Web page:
[00:12:00] But, um, and my full-time work, I wasn't doing enough content modeling. So instead of complaining to my boss saying, Hey, you need to do more, but we don't have the projects. I just started doing the content modeling show, which is now known as content modeling weekly. Once a week, I decided I'm going to model something. I don't care what it is. I'm going to pick something, model it. Create these videos. And that's what I started doing, that, that show in that video. And then one thing led to another and I have lots of people just watching that. I have companies, headless companies, their sales departments are watching my content modeling show because every headless CMS project requires content modeling to start with. If you don't do that, right, your project will fail. So it slowly went into that. Right. And I do it because I love it. You know, it's not because I got to get paid or anything like that. You know, at the beginning I wasn't making any money with it. I was just doing it because I loved it. Very cool. And is your approach when you're creating this sort of

[00:13:00] content to put out something very polished or is it more like a more, a stream kind of vibe where you sort of figuring stuff out as you go along because different. Content creators have quite different approaches to this sort of thing. And I'm always interested to observe how people go about it. Yeah, that's a really good question because if you would've asked me three years ago, when I was doing my other sites, it's all about polished, but I've come to realize even as a viewer, that at the end of the day, it's all about the content. It's not all about the Polish and the wonderful, lower thirds and the great transitions. And it's really not about that. Cause you can do that and it's still not a good video. It's about the content. So I decided, because this is my siping also that I need to streamline my production workflow and the best way to do it is to really put time into my content and make sure it's valuable content, not fluff. And then, you know, live stream, live, stream it basically, and, and take it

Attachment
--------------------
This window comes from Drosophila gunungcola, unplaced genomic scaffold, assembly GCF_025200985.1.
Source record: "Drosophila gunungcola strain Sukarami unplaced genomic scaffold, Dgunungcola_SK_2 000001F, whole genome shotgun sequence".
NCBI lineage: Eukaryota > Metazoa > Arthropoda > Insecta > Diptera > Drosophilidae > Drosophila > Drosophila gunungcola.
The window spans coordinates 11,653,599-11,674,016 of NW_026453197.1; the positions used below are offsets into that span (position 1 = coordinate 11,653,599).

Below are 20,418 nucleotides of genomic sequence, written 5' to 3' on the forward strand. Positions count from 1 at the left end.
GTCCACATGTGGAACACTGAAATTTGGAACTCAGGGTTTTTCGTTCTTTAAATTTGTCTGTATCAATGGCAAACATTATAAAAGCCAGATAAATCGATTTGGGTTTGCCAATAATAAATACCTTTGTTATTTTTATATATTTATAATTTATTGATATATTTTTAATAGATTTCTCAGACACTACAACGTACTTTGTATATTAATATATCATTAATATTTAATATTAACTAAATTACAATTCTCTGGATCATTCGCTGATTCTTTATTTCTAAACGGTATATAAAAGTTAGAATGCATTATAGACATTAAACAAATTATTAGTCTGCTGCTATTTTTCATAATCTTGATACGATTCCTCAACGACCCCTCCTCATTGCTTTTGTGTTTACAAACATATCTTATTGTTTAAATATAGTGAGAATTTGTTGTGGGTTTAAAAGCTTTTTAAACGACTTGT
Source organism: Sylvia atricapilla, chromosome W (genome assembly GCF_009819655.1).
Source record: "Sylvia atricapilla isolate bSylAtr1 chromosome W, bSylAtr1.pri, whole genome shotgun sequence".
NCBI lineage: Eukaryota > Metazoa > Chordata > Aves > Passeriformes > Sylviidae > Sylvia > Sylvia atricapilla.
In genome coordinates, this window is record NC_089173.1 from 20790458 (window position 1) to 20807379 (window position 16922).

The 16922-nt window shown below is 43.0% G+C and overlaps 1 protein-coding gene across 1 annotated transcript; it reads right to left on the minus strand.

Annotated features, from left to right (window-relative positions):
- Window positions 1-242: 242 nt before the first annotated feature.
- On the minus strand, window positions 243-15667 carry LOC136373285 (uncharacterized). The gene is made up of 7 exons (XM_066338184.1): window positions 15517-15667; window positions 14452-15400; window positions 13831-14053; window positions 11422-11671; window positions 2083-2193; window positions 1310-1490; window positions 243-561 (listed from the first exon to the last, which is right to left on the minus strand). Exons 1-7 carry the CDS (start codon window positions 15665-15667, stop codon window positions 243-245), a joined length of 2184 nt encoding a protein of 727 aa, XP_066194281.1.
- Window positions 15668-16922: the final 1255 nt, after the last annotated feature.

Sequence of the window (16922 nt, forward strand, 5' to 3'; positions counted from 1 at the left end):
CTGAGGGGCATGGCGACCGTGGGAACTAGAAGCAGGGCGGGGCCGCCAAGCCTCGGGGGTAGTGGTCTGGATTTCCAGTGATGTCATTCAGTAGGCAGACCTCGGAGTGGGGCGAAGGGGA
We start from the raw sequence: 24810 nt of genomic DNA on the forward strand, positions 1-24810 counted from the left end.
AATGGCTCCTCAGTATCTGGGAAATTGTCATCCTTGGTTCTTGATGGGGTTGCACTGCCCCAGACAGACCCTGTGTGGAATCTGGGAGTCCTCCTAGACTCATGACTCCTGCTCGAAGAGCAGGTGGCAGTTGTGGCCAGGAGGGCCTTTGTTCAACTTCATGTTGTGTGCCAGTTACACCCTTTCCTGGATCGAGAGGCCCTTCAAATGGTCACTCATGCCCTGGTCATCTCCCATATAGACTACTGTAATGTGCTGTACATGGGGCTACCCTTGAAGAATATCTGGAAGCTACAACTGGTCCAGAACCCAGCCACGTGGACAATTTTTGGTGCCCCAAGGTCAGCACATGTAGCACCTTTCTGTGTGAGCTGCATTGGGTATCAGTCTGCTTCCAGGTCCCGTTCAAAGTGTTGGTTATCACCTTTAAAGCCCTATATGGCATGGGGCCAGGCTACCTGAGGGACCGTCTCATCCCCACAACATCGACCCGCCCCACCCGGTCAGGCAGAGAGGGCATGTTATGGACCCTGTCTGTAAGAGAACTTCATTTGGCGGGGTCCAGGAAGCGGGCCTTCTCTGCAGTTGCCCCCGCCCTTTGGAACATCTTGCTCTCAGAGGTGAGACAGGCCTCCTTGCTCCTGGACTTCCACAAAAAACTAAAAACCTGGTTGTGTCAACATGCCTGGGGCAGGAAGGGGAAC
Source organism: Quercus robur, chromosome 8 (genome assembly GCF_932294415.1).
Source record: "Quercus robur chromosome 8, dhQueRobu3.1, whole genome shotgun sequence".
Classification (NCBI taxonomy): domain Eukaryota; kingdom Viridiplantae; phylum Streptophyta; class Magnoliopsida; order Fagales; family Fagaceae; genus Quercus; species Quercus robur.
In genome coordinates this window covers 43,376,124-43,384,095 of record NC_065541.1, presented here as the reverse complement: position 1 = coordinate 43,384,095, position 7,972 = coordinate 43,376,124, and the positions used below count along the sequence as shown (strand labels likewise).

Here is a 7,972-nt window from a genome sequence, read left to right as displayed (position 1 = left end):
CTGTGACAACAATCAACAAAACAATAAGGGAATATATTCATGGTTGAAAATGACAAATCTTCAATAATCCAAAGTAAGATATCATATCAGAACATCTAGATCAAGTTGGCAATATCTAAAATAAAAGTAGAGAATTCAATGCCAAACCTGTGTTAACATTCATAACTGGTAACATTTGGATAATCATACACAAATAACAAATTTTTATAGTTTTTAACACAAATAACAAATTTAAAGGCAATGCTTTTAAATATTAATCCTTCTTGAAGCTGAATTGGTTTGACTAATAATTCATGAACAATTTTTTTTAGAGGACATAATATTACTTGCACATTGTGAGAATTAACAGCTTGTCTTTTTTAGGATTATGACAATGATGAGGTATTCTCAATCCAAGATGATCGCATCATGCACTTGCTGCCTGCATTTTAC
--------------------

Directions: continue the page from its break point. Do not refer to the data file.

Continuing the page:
[00:14:00] from the live stream directly into the course. And I realized that people are okay with that because at the end of the day, they're not looking, you know, of course you try to make it as professional as possible. My livestream, I try to make it professional. I do have some lower thirds and I do have an intro bumper and all that kind of stuff. But at the beginning of any of that, I literally turned on the camera and I streamed as many places as I could. And I just did it because at the end of the day, what they were there for was to learn how to content model, whatever I was going to model that day. Yeah. Right. That's all they cared about. Whether, you know, I had a fancy. You know, dissolve or a fancy transition, they didn't care about that. Yeah. I feel like this can be a really powerful way to go about things. I mean, I think it partly explains why some of the really long form teaching, like how to code or something like that on, on Twitch, for example, are becoming more and more popular because as a student watching you kind of pick up on things that maybe the teacher isn't even aware they're doing, that they just sort of, when they're in their flow,

[00:15:00] they'll do like use this short card or. Just observed their thought process. So yeah, I think it's super powerful to do it that way to be interesting. So, okay. Which, which sort of, of courses are you putting out? Cause I've seen that you've got someone, some specific CMS is themselves like yeah. Content full, for example. Right. And I know we've, we've talked a little bit about strappy. How do you go about picking what you want to focus on and where do you see your library going? Yeah, definitely. So right now I have the content modeling weekly, which focuses on content modeling and creating content models that are headless CMS agnostic. Now, within the course, I still show you in a, in a headless CMS, whether it's Contentful content stacks, wrapping, it doesn't matter. I show you how to apply it there. But at the end of the day, I want to create stuff that you can apply wherever. Then I have a series of show or courses called focus on focus on Contentful. Focus on craft. CMS are two active on right now.